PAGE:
FDA Investigates E-Cigarette Maker for Advertising Tactics
E-cigarettes dominate the tobacco market in the United States. The CDC found that e-cigarettes constituted 56% of the market in 2016 – a drastic rise from the 42% share they held in 2012. That number has further increased over the last two years, as their popularity continues to skyrocket. Of particular concern to agencies like the CDC is the appeal e-cigarettes possess for teenagers, due to the wide range of enticing flavors offered, and to the high levels of nicotine they contain.
Now the FDA has taken interest as well, opening an active investigation into San Francisco e-cigarette maker Juul Labs. As early as April of this year, the FDA requested marketing and sales documentation from Juul Labs and other major e-cigarette manufacturers, giving the companies 60 days to create comprehensive plans to curtail youth use. Could these companies be held accountable for falsely advertising e-cigarettes to young people as safe and even glamorous? In this post, our Sacramento false advertising lawyers will review the threat of e-cigarettes to America’s teenagers, and discuss whether this kind of marketing tactic could constitute illegal activity.
E-Cigarettes and the Risk to America’s Teenagers
The e-cigarette craze was originally heralded as the solution to cigarette addiction, and companies like Juul Labs are still adamant about only marketing to addicted adults. By claiming that e-cigarettes (also known as vapes) posed fewer risks of lung cancer and lower rates of nicotine dependence than their combustible cousins, e-cigarette makers soon began to reap significant financial rewards. Although few studies had been performed on the long-term effects of vaping, consumers rushed to try products that came in flavors like fruit, mango, and mint.
Now, e-cigarettes are so ubiquitous that restaurants, bars, and airplanes have added new regulations about using them, in addition to bans on traditional cigarettes. While vaping manufacturers claim otherwise, e-cigarettes have become popular with the younger generation, and teenage nicotine use has seen a dramatic upswing in the last decade as a result. The problem has become such a concern to groups like the CDC and the American Association for Cancer Research that in July 2018, a major briefing convened on Capitol Hill to discuss the risks to teenagers.
After data showed a 75% increase among high schoolers this year as compared with 2017, the FDA has excalated efforts to halt what they call the “epidemic” of teen e-cigarette use. Research shows that children as young as 14 may be offered e-cigarettes regularly, and becoming addicted to the high levels of nicotine. And according to the National Academies of Sciences, Engineering, and Medicine, e-cigarettes do create hazardous emissions.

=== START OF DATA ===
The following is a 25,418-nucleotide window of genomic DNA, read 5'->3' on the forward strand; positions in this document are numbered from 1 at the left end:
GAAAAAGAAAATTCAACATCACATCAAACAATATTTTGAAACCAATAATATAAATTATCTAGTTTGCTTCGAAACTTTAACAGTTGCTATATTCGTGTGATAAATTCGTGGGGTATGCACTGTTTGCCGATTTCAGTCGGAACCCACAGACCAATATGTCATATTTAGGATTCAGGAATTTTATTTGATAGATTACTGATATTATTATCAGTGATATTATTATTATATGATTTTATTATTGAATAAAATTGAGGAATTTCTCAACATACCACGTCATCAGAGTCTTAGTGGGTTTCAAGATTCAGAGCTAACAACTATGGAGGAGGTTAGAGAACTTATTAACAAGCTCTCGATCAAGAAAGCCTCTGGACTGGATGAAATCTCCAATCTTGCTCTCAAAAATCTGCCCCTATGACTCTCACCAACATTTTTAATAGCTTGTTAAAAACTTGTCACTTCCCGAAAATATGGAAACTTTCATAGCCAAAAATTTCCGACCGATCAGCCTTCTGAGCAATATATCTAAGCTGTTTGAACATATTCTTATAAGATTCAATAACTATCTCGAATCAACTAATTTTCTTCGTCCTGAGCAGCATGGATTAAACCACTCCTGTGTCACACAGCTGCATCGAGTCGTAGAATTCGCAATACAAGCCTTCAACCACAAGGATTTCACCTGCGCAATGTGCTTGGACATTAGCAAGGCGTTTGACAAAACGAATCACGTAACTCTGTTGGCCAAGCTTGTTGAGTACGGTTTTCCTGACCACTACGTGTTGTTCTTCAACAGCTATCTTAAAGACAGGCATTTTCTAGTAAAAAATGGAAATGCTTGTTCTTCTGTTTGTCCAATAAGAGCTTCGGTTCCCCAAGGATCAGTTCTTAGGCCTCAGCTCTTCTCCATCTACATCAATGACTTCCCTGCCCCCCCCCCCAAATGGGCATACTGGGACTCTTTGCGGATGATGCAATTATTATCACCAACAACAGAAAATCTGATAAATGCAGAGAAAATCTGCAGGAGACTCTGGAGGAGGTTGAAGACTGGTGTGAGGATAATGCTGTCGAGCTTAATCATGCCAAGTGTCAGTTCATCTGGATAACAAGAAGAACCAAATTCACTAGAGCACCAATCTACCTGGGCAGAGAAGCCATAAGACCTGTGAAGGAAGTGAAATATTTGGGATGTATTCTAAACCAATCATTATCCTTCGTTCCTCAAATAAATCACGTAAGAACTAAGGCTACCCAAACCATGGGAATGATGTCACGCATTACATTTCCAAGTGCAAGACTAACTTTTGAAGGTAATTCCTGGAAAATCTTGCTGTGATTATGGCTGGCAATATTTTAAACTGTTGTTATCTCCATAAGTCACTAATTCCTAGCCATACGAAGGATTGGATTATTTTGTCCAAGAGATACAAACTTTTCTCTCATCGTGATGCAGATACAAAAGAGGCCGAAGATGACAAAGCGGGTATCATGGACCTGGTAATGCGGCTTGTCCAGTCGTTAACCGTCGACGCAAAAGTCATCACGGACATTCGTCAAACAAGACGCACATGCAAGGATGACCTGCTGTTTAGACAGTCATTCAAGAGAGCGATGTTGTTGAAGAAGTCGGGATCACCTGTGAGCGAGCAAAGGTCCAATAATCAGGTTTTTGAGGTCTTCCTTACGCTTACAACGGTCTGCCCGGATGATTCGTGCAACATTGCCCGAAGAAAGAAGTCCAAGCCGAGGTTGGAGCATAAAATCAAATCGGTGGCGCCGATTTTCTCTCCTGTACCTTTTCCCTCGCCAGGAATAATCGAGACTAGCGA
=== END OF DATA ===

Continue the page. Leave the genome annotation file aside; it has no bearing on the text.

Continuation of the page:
Have E-Cigarette Companies Falsely Advertised Their Products?
While it’s clear that there are still many risks posed by e-cigarettes, especially to teenagers, the question arises: Are the e-cigarette companies at fault for falsely advertising? In light of the FDA’s investigation, it’s worth reviewing what constitutes false advertisement.
It’s illegal to misrepresent products to the public, either about their general characteristics or their origins. At the federal level, the Lanham Act allows consumers recourse to sue companies if their advertising has crossed that line. Additionally, in the state of California (where many of these companies are headquartered), the Unfair Competition Law actively prohibits deceptive advertising, and allows similar grounds to sue as the Lanham Act.
Based on these laws, it’s clear to see that there may indeed be grounds for consumers to sue e-cigarette companies, especially if their children have been lured by wide flavor selections and minimized health risks. There have already been three such lawsuits this year alone, explicitly citing that young children became addicted to nicotine and sustained injuries from these products. As the FDA continues their investigation into the marketing strategies used by these popular companies, their findings may very well constitute grounds for more false advertising suits to come forward.
Has your child’s health been negatively impacted by electronic cigarettes or vaping devices? You can contact our Sacramento false advertising attorneys at Kershaw, Cook & Talley for a free consultation. With more than 1 billion recovered in outcomes for our clients, we provide compassionate counsel with years of expertise.